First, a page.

The Kingdom of Ohio
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An incredibly original, intelligent novel?a love story set against New York City at the dawn of the mechanical age, featuring Nikola Tesla, Thomas Edison, and J. P. Morgan.
After discovering an old photograph, an elderly antiques dealer living in present-day Los Angeles is forced to revisit the history he has struggled to deny. The photograph depicts a man and a woman. The man is Peter Force, a young frontier adventurer who comes to New York City in 1901 and quickly lands a job digging the first subway tunnels beneath the metropolis. The woman is Cheri- Anne Toledo, a beautiful mathematical prodigy whose memories appear to come from another world. They meet seemingly by chance, and initially Peter dismisses her as crazy. But as they are drawn into a tangle of overlapping intrigues, Peter must reexamine Cheri-Anne?s fantastic story. Could it be that she is telling the truth and that she has stumbled onto the most dangerous secret imaginable: the key to traveling through time?
Set against the mazelike streets of New York at the dawn of the mechanical age, Peter and Cheri-Anne find themselves wrestling with the nature of history, technology, and the unfolding of time itself.
write these pages. Several years ago I took a composition course at the local community college. During those sensitivity-laden sessions (where bad prose was miraculously transformed into “challenging work,” and cliché into “irony”), the instructor taught us that a story should start by making clear where the narrator stands, establishing the voice. And that’s what I’m hoping to do here—only, rereading these last few paragraphs, I see that it doesn’t seem to be working. And to be honest, clarity
wondering as she has done every day since their departure whether this might be an elaborate nightmare, sent by God as some kind of test. They stand silently, side by side in their mud-stained velvet, surveying the horizon. Then he turns. “Now I must see to the camp.” He leads her back to her tent and checks the progress of the settlers—of his people, as he has already affectionately come to think of them: a motley band of brave or foolish souls from the village in France, a few more adventurers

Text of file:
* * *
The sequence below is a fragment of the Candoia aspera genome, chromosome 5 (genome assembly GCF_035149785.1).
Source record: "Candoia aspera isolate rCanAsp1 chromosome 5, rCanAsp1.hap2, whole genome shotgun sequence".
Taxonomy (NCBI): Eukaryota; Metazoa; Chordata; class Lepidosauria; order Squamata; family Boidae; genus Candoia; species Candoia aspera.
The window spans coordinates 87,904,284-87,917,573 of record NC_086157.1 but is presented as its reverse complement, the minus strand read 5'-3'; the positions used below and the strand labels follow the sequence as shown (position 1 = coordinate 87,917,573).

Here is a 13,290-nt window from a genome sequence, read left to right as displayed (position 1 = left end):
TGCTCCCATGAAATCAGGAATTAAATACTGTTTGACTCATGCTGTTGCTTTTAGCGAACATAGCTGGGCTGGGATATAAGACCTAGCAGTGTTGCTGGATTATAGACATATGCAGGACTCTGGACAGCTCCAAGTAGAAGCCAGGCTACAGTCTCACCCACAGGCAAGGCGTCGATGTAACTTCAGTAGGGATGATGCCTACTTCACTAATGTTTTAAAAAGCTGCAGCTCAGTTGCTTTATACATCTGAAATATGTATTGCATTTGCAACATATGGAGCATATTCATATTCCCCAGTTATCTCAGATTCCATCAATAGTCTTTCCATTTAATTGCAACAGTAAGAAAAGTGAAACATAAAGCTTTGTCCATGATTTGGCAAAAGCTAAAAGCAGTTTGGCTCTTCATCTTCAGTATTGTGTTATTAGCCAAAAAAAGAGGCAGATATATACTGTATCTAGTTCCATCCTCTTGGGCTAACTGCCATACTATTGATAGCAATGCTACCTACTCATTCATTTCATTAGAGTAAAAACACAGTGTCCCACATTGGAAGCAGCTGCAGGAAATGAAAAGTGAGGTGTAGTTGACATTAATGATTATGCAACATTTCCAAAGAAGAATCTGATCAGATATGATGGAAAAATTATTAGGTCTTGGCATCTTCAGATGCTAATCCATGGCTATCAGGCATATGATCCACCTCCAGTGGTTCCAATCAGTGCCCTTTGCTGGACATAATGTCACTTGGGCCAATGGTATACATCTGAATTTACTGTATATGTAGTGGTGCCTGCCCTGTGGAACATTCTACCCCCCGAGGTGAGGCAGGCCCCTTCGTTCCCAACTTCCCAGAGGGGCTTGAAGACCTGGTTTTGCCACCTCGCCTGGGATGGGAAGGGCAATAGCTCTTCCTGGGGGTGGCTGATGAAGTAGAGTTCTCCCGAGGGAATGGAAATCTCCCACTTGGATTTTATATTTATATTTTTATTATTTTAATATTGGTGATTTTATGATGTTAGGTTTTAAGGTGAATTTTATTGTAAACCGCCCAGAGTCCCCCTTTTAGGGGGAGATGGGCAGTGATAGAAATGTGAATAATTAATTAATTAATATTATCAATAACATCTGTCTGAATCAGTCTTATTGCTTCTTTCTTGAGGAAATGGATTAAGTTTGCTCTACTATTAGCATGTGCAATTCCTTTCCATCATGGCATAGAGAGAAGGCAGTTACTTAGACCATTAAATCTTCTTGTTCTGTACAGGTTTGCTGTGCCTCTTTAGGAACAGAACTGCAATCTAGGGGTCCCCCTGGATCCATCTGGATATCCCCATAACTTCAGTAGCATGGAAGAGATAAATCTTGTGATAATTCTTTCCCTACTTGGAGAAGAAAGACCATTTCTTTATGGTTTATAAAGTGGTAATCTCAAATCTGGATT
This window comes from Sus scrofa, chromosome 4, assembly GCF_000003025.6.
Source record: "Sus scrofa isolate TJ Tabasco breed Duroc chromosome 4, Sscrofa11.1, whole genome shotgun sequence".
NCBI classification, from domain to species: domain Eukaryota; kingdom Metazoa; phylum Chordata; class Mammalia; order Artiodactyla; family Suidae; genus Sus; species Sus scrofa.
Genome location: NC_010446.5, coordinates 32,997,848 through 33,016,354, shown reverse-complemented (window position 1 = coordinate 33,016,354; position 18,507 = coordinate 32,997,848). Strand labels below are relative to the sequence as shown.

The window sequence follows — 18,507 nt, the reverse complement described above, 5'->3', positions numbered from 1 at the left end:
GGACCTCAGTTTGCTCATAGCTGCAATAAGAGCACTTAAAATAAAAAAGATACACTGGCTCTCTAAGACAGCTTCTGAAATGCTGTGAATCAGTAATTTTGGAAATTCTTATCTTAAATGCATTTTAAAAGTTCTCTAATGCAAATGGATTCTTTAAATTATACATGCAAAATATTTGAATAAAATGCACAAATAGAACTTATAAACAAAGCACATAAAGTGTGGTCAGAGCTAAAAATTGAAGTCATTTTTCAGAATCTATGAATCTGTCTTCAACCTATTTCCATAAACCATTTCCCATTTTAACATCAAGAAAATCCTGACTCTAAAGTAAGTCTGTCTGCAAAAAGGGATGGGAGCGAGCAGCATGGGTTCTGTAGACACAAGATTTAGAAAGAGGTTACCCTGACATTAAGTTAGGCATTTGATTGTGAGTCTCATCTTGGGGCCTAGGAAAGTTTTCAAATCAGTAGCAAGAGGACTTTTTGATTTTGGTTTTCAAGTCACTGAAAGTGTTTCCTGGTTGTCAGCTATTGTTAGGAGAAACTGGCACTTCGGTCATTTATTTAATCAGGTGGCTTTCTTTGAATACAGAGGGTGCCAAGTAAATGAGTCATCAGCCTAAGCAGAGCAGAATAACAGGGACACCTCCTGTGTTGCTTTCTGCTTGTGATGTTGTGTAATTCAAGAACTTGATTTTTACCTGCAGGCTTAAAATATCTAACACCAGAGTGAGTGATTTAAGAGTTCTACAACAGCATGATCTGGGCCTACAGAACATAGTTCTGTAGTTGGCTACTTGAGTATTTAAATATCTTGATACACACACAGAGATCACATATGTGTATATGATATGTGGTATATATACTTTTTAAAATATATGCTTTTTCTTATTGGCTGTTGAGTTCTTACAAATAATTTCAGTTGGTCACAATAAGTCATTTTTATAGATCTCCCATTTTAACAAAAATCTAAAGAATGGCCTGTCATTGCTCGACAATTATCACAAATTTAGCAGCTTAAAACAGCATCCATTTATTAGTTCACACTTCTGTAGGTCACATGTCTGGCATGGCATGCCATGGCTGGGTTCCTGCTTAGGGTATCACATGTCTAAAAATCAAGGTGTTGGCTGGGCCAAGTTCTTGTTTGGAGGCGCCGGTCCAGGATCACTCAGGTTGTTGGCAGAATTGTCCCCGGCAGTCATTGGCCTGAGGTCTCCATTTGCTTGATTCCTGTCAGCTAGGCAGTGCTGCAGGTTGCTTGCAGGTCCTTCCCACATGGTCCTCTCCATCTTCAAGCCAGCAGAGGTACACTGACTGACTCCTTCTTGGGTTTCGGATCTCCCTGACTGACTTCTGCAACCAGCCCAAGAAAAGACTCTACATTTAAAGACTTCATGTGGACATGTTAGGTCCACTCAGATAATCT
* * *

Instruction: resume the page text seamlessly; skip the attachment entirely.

longer, she thinks. She opens her eyes, plastering a smile on her face in preparation for the harp teacher’s arrival. And she imagines herself far away from here, stepping off a train in New York, onto the stage of real life. SHE RECALLS THIS NOW, sitting in the subway workshop. It is morning and the fire in the stove has died during the night, her breath steaming in the chill air. Beyond the dirty windows the shapes of New York are a dim jumble. She shakes her head and shivers, fighting
the midst of everything else. “If you change your mind.” He drops the bills onto the table, where they lie in a crumpled pile. She reaches out and touches the money. “But why?” she asks, more sorrowful than angry. “And why did you not tell me?” Peter looks at her, takes a deep breath and looks away. “Didn’t think you’d agree. Didn’t know if it would come to that, anyhow.” She doesn’t answer, staring at the sodden bills and wondering, with a kind of abstract despair, how they have reached this
make my way through the dimly lit galleries, the dinosaur bones and silent dioramas depicting fragments of other landscapes: a series of stuffed birds against the painted backdrop of a sunset lagoon, extinct buffalo gazing out from a prairie of dried grass, carved totem poles in a forest. Finally I find the exhibit that I’m looking for, at the end of a silent corridor. My heart is hammering as I step through the door and look around. Coming here, I didn’t really know what to expect—but it